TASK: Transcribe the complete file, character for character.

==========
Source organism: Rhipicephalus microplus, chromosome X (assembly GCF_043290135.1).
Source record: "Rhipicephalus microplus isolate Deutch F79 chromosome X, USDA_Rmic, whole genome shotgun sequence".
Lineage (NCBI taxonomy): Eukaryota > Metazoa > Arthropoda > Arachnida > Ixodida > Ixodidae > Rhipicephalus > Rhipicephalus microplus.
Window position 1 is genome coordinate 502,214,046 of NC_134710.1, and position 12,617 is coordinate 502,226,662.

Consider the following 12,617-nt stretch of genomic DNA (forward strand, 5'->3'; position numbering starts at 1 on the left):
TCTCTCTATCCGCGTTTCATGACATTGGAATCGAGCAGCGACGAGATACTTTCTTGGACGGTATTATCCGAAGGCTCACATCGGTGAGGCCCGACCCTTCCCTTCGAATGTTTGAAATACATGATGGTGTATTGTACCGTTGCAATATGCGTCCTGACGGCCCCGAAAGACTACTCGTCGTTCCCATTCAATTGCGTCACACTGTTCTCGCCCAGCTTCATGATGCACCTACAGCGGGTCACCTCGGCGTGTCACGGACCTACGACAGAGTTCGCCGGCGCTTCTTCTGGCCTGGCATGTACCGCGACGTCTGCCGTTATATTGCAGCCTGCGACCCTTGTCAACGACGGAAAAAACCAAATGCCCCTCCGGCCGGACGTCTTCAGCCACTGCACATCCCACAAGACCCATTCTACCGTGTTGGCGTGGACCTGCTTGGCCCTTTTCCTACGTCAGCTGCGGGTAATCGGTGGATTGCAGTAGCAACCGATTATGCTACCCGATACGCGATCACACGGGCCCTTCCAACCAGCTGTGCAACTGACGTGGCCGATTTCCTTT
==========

Source organism: Rhipicephalus microplus, chromosome X (assembly GCF_043290135.1).
Source record: "Rhipicephalus microplus isolate Deutch F79 chromosome X, USDA_Rmic, whole genome shotgun sequence".
Lineage (NCBI taxonomy): Eukaryota > Metazoa > Arthropoda > Arachnida > Ixodida > Ixodidae > Rhipicephalus > Rhipicephalus microplus.
Window position 1 is genome coordinate 502,214,046 of NC_134710.1, and position 12,617 is coordinate 502,226,662.

Consider the following 12,617-nt stretch of genomic DNA (forward strand, 5'->3'; position numbering starts at 1 on the left):
TCTCTCTATCCGCGTTTCATGACATTGGAATCGAGCAGCGACGAGATACTTTCTTGGACGGTATTATCCGAAGGCTCACATCGGTGAGGCCCGACCCTTCCCTTCGAATGTTTGAAATACATGATGGTGTATTGTACCGTTGCAATATGCGTCCTGACGGCCCCGAAAGACTACTCGTCGTTCCCATTCAATTGCGTCACACTGTTCTCGCCCAGCTTCATGATGCACCTACAGCGGGTCACCTCGGCGTGTCACGGACCTACGACAGAGTTCGCCGGCGCTTCTTCTGGCCTGGCATGTACCGCGACGTCTGCCGTTATATTGCAGCCTGCGACCCTTGTCAACGACGGAAAAAACCAAATGCCCCTCCGGCCGGACGTCTTCAGCCACTGCACATCCCACAAGACCCATTCTACCGTGTTGGCGTGGACCTGCTTGGCCCTTTTCCTACGTCAGCTGCGGGTAATCGGTGGATTGCAGTAGCAACCGATTATGCTACCCGATACGCGATCACACGGGCCCTTCCAACCAGCTGTGCAACTGACGTGGCCGATTTCCTTT